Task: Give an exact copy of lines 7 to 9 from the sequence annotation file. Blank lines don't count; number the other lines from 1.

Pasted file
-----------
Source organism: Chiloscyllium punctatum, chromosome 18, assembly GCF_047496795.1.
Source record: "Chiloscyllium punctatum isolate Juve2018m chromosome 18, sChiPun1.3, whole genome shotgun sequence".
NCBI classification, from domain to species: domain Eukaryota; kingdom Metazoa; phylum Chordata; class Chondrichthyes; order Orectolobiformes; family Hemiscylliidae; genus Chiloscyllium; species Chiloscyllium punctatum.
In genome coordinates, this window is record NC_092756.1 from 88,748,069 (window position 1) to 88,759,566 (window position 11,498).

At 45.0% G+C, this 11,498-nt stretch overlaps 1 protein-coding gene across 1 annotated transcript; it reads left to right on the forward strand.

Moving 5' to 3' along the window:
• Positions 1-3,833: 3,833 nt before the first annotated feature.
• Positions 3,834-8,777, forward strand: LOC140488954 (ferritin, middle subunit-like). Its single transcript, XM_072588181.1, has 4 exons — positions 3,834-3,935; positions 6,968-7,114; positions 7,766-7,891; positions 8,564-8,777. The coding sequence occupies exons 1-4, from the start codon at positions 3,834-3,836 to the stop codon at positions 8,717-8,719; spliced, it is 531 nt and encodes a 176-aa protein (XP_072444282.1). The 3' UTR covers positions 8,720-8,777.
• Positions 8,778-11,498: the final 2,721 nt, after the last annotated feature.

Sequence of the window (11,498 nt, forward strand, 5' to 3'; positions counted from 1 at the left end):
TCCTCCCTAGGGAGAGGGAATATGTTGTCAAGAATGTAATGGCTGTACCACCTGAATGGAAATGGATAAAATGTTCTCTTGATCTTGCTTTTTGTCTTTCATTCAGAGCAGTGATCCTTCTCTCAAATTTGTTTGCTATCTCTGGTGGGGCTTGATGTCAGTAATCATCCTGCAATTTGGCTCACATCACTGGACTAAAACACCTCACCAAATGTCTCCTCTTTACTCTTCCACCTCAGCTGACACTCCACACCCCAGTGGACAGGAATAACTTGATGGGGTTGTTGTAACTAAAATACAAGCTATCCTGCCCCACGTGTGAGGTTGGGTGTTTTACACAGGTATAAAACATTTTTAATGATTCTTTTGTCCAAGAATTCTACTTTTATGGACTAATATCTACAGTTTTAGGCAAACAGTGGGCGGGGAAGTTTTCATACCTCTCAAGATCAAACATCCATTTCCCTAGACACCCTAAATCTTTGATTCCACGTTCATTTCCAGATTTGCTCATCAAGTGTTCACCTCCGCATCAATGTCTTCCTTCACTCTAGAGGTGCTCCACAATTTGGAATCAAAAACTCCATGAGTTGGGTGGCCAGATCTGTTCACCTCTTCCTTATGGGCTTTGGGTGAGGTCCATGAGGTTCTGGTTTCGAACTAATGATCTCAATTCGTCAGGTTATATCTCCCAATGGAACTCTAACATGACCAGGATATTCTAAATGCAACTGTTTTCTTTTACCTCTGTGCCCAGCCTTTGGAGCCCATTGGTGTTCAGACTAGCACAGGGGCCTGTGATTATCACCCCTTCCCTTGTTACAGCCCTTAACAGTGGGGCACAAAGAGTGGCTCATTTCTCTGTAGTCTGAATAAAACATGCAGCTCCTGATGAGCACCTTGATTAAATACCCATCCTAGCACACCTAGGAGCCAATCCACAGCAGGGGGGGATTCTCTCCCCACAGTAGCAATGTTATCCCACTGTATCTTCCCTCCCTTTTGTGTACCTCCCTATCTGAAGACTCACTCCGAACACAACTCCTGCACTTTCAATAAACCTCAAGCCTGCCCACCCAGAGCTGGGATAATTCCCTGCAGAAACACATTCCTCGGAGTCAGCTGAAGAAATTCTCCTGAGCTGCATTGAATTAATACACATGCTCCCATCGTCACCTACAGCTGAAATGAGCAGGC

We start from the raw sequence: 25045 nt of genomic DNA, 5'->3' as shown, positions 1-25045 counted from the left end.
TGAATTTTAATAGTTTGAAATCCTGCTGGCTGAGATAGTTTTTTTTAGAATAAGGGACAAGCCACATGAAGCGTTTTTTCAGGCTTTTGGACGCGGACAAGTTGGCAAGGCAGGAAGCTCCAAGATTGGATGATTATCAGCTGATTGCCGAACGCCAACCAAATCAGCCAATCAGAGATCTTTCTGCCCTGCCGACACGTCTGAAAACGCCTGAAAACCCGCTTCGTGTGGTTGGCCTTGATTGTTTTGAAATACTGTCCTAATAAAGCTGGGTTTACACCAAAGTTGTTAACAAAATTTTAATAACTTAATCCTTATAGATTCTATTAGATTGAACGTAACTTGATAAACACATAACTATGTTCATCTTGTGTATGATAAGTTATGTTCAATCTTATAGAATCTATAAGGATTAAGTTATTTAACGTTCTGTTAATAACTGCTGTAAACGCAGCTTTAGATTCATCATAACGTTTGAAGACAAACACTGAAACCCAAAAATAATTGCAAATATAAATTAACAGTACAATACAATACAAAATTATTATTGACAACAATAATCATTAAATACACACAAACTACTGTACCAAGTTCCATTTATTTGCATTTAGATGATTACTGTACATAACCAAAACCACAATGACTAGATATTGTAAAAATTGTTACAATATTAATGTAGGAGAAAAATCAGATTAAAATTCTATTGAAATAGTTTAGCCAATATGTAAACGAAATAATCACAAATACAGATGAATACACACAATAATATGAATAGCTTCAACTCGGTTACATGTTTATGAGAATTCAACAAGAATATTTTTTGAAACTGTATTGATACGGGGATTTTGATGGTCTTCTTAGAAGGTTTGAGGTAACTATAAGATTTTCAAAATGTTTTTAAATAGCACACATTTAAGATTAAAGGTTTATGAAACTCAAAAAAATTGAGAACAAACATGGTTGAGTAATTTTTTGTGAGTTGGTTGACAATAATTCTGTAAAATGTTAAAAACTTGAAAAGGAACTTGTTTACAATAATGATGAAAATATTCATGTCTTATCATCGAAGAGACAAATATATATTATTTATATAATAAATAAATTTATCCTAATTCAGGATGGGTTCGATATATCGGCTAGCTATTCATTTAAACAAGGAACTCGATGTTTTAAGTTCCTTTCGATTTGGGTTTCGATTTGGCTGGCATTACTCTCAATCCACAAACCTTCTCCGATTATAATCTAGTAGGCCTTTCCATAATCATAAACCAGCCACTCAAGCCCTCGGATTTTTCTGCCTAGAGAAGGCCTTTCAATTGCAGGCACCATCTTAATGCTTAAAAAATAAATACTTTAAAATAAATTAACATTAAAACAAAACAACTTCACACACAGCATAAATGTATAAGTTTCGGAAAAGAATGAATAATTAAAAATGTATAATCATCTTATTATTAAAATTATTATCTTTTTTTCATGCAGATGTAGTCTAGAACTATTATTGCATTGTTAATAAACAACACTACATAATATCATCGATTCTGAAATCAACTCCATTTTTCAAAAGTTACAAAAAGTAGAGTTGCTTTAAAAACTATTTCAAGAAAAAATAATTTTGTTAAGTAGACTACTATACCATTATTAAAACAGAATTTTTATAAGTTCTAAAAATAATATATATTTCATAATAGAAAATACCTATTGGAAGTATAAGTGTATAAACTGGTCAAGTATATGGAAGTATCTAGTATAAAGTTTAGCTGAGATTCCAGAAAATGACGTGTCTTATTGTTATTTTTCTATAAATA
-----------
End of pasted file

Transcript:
• Positions 1-3,833: 3,833 nt before the first annotated feature.
• Positions 3,834-8,777, forward strand: LOC140488954 (ferritin, middle subunit-like). Its single transcript, XM_072588181.1, has 4 exons — positions 3,834-3,935; positions 6,968-7,114; positions 7,766-7,891; positions 8,564-8,777. The coding sequence occupies exons 1-4, from the start codon at positions 3,834-3,836 to the stop codon at positions 8,717-8,719; spliced, it is 531 nt and encodes a 176-aa protein (XP_072444282.1). The 3' UTR covers positions 8,720-8,777.
• Positions 8,778-11,498: the final 2,721 nt, after the last annotated feature.